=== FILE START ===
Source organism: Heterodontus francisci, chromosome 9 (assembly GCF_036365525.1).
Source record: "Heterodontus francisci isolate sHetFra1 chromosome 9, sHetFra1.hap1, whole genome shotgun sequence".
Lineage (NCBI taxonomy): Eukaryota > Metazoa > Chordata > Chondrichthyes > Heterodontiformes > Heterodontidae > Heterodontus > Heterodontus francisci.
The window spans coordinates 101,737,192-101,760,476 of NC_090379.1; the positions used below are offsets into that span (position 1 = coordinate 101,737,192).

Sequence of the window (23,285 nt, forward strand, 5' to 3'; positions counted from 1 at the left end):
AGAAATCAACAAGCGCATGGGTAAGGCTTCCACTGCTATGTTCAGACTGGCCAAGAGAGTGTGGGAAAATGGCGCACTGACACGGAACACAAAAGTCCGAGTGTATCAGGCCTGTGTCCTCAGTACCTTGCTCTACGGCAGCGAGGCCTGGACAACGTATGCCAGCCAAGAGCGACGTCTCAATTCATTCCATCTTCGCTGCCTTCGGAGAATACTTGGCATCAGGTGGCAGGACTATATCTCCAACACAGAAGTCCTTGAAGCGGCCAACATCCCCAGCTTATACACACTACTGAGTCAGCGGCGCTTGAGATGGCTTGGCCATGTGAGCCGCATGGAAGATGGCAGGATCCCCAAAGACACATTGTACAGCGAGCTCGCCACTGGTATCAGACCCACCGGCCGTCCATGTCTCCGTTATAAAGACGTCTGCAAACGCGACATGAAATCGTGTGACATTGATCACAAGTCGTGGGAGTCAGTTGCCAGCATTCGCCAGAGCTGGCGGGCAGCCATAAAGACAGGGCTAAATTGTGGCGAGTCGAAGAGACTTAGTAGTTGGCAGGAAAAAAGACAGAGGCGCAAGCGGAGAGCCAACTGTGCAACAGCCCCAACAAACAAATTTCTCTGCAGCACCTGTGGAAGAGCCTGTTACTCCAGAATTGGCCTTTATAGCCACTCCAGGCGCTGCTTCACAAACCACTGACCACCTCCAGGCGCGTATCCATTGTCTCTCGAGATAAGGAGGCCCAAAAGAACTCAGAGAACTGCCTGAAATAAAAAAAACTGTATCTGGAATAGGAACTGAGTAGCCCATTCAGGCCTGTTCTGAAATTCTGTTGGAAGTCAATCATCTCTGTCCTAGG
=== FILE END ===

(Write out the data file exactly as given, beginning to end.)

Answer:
Source organism: Heterodontus francisci, chromosome 9 (assembly GCF_036365525.1).
Source record: "Heterodontus francisci isolate sHetFra1 chromosome 9, sHetFra1.hap1, whole genome shotgun sequence".
Lineage (NCBI taxonomy): Eukaryota > Metazoa > Chordata > Chondrichthyes > Heterodontiformes > Heterodontidae > Heterodontus > Heterodontus francisci.
The window spans coordinates 101,737,192-101,760,476 of NC_090379.1; the positions used below are offsets into that span (position 1 = coordinate 101,737,192).

Sequence of the window (23,285 nt, forward strand, 5' to 3'; positions counted from 1 at the left end):
AGAAATCAACAAGCGCATGGGTAAGGCTTCCACTGCTATGTTCAGACTGGCCAAGAGAGTGTGGGAAAATGGCGCACTGACACGGAACACAAAAGTCCGAGTGTATCAGGCCTGTGTCCTCAGTACCTTGCTCTACGGCAGCGAGGCCTGGACAACGTATGCCAGCCAAGAGCGACGTCTCAATTCATTCCATCTTCGCTGCCTTCGGAGAATACTTGGCATCAGGTGGCAGGACTATATCTCCAACACAGAAGTCCTTGAAGCGGCCAACATCCCCAGCTTATACACACTACTGAGTCAGCGGCGCTTGAGATGGCTTGGCCATGTGAGCCGCATGGAAGATGGCAGGATCCCCAAAGACACATTGTACAGCGAGCTCGCCACTGGTATCAGACCCACCGGCCGTCCATGTCTCCGTTATAAAGACGTCTGCAAACGCGACATGAAATCGTGTGACATTGATCACAAGTCGTGGGAGTCAGTTGCCAGCATTCGCCAGAGCTGGCGGGCAGCCATAAAGACAGGGCTAAATTGTGGCGAGTCGAAGAGACTTAGTAGTTGGCAGGAAAAAAGACAGAGGCGCAAGCGGAGAGCCAACTGTGCAACAGCCCCAACAAACAAATTTCTCTGCAGCACCTGTGGAAGAGCCTGTTACTCCAGAATTGGCCTTTATAGCCACTCCAGGCGCTGCTTCACAAACCACTGACCACCTCCAGGCGCGTATCCATTGTCTCTCGAGATAAGGAGGCCCAAAAGAACTCAGAGAACTGCCTGAAATAAAAAAAACTGTATCTGGAATAGGAACTGAGTAGCCCATTCAGGCCTGTTCTGAAATTCTGTTGGAAGTCAATCATCTCTGTCCTAGG